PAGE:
Many people overdo it with vitamin D supplements, taking more than the recommended amount and overloading their body with vitamin D. This could lead to a calcium buildup (hypercalcemia) and vitamin D toxicity, which can contribute to bone pain and kidney problems.

There is no risk of your body absorbing too much vitamin D from the sun — it will take in no more than necessary. The body is an incredible machine. When given what it needs, it is capable of health without intervention.

Appropriate vitamin D supplementation can be effective if you live in a climate that doesn’t get a lot of sunshine in the winter or if you have darker skin and need more sunlight to maintain healthy vitamin D levels.

However, get a test to determine if you are actually deficient in vitamin D before beginning any supplementation. Rather than just taking supplements blindly, it is essential to understand what is happening in your body.

If you find out you have a vitamin D deficiency, first get outside in the sun. If your levels are still low, consider supplementing with an amount recommended by your natural health doctor.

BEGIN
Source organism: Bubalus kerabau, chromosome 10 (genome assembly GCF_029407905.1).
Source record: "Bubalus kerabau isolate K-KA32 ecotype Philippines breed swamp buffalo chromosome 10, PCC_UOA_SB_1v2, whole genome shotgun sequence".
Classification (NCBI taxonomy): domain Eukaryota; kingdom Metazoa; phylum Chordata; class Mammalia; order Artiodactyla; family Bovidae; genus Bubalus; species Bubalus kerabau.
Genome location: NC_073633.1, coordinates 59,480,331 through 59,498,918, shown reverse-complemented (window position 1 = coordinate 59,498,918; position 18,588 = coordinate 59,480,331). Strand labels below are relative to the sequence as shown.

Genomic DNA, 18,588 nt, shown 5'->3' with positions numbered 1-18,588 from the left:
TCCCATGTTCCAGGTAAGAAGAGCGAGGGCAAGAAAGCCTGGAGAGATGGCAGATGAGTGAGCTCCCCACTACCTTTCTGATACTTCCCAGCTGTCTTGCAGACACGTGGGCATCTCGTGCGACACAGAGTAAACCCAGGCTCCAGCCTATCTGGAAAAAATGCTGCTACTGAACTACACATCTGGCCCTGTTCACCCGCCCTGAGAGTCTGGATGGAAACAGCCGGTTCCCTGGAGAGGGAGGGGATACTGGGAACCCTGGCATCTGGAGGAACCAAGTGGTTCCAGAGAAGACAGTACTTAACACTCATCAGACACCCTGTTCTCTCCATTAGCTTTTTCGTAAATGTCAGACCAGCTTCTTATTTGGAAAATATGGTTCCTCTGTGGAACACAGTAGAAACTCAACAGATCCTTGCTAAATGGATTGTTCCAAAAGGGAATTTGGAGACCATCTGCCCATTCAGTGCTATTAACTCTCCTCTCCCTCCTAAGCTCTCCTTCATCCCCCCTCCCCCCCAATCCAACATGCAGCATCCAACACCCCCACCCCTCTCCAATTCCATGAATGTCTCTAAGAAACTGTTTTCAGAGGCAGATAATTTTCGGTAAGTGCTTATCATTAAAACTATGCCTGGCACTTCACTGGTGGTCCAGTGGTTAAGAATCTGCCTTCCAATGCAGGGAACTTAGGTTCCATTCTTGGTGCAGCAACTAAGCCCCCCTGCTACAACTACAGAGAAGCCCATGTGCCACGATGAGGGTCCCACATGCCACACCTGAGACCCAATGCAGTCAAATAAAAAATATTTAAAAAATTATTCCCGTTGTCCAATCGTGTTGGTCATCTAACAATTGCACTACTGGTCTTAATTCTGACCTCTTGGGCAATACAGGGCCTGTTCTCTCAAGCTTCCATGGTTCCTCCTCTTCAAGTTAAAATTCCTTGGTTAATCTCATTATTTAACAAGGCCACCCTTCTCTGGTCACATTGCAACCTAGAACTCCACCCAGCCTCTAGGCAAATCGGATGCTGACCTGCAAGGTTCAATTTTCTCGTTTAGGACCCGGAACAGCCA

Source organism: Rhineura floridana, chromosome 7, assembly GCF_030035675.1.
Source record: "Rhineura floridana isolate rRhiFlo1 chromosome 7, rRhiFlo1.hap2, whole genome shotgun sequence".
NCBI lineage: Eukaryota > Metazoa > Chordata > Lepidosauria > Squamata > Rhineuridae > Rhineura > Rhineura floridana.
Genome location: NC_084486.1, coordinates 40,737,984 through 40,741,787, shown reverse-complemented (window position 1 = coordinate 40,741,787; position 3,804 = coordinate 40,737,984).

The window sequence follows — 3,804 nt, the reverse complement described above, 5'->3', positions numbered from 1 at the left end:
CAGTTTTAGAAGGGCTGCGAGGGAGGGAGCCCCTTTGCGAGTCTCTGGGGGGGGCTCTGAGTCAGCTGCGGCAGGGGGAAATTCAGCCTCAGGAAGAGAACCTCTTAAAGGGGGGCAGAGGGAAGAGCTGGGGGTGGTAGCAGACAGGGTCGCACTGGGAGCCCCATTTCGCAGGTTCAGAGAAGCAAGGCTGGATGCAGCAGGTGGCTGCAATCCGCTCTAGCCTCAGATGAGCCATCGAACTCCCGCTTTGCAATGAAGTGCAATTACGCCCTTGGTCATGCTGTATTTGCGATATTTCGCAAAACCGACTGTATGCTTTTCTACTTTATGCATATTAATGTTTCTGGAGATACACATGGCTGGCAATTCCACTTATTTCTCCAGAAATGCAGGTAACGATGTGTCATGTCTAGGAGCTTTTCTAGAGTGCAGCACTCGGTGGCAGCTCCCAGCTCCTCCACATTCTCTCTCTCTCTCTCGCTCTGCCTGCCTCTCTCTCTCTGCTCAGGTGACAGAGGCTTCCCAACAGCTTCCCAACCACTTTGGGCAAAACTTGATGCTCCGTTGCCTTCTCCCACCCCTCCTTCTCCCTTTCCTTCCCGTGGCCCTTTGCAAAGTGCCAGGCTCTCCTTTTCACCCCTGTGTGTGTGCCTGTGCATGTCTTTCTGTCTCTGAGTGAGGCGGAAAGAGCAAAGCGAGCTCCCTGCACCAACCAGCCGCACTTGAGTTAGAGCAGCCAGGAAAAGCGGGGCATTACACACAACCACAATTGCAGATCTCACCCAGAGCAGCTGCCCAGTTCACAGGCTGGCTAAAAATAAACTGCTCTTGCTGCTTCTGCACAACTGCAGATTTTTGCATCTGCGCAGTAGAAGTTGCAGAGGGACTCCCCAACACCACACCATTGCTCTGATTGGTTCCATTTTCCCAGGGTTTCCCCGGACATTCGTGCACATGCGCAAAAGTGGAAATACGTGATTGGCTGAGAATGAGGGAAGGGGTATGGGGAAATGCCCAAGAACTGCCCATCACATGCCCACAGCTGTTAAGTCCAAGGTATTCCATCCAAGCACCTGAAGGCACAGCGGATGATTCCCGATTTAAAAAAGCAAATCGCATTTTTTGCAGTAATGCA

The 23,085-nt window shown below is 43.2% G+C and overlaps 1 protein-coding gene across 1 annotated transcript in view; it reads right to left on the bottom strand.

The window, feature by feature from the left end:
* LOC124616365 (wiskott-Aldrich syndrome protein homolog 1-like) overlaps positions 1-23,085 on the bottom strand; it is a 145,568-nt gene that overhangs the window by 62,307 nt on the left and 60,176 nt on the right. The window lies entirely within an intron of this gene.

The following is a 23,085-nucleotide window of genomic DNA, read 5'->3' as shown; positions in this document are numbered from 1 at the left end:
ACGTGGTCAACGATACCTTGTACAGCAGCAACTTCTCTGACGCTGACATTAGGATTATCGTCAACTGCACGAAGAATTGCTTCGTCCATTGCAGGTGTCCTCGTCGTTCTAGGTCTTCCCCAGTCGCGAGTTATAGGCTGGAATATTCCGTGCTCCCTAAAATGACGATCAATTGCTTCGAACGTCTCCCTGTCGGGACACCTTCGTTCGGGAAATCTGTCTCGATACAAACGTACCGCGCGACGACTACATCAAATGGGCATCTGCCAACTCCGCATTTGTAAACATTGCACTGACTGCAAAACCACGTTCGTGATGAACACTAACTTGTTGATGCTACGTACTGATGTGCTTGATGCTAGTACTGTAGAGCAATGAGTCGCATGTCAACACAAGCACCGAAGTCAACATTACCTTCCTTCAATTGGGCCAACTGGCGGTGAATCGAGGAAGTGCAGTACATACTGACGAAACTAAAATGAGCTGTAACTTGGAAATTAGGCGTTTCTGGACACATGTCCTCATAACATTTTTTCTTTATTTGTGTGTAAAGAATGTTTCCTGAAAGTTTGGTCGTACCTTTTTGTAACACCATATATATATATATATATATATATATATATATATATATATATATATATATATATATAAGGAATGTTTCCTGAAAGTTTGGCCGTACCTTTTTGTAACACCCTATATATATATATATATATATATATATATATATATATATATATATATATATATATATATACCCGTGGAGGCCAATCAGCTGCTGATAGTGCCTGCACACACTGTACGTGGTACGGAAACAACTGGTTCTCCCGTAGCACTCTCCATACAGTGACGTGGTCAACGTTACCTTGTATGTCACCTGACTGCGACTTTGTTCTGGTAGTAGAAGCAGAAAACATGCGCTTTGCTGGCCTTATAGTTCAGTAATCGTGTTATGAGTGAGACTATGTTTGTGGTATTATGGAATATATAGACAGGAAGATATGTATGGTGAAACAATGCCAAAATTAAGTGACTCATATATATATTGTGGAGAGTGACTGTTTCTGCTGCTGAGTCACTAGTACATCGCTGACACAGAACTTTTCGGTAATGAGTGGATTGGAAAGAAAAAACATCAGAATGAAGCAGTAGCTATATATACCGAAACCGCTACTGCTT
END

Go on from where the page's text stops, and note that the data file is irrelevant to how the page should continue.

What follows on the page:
Always buy supplements from a safe, reputable source.

Melanin matters:

How skin tone affects sun exposure

Individuals with fair complexions are more likely to experience sunburns, while those with darker complexions are at a higher risk of vitamin D deficiency. Studies suggest that people with highly pigmented skin require five times more prolonged sun exposure to generate the same amount of vitamin D as those with less-pigmented skin. These individuals also have a significantly lower risk of developing melanoma from the sun.

Humans evolved to adapt to their environments. Ancient people in sunny places close to the equator produced higher melanin levels, which resulted in a darker complexion. This complexion acts as a natural sunscreen to protect against intense UV rays. On the flip side, those further from the equator had paler skin that allowed for vitamin D production from the sun’s weak rays.

However, the American Academy of Dermatology does not take skin color into account, recommending sun avoidance at all times for unprotected skin.

Remember, sun exposure is not a one-size-fits-all scenario. While we have recommended 15 minutes of unfiltered sun exposure, this is a minimum requirement and will vary greatly. Get to know your skin type and learn how much sun you need to stay healthy and feel great.

Humans survived for hundreds of generations without sunscreen. Why? Because they naturally produced enough melanin and spent consistent time in the sun. They didn’t need it!

Modern habits and fears of sun exposure have seriously tweaked our understanding of the sun. It isn’t something to be feared. But rather praised! Don’t try to make up for your lack of sunshine all at once though. Sunbathing should begin gradually to avoid sunburn.